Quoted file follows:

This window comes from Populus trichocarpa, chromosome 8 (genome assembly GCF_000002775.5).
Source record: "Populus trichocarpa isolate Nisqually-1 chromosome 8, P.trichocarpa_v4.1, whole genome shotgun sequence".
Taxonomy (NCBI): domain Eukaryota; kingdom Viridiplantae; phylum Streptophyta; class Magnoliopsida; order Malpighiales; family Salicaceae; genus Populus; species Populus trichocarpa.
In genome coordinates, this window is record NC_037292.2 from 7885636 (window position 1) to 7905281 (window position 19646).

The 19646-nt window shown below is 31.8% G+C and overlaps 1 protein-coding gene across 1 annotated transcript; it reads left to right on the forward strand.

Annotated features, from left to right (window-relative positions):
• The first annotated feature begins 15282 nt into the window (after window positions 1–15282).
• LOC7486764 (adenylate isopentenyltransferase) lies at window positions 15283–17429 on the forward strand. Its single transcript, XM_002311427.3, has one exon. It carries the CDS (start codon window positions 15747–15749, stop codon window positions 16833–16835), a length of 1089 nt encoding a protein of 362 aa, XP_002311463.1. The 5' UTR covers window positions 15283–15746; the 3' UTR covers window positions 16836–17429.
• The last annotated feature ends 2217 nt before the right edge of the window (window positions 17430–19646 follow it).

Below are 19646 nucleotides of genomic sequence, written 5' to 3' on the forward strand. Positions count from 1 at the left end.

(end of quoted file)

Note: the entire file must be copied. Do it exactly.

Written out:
This window comes from Populus trichocarpa, chromosome 8 (genome assembly GCF_000002775.5).
Source record: "Populus trichocarpa isolate Nisqually-1 chromosome 8, P.trichocarpa_v4.1, whole genome shotgun sequence".
Taxonomy (NCBI): domain Eukaryota; kingdom Viridiplantae; phylum Streptophyta; class Magnoliopsida; order Malpighiales; family Salicaceae; genus Populus; species Populus trichocarpa.
In genome coordinates, this window is record NC_037292.2 from 7885636 (window position 1) to 7905281 (window position 19646).

The 19646-nt window shown below is 31.8% G+C and overlaps 1 protein-coding gene across 1 annotated transcript; it reads left to right on the forward strand.

Annotated features, from left to right (window-relative positions):
• The first annotated feature begins 15282 nt into the window (after window positions 1–15282).
• LOC7486764 (adenylate isopentenyltransferase) lies at window positions 15283–17429 on the forward strand. Its single transcript, XM_002311427.3, has one exon. It carries the CDS (start codon window positions 15747–15749, stop codon window positions 16833–16835), a length of 1089 nt encoding a protein of 362 aa, XP_002311463.1. The 5' UTR covers window positions 15283–15746; the 3' UTR covers window positions 16836–17429.
• The last annotated feature ends 2217 nt before the right edge of the window (window positions 17430–19646 follow it).

Below are 19646 nucleotides of genomic sequence, written 5' to 3' on the forward strand. Positions count from 1 at the left end.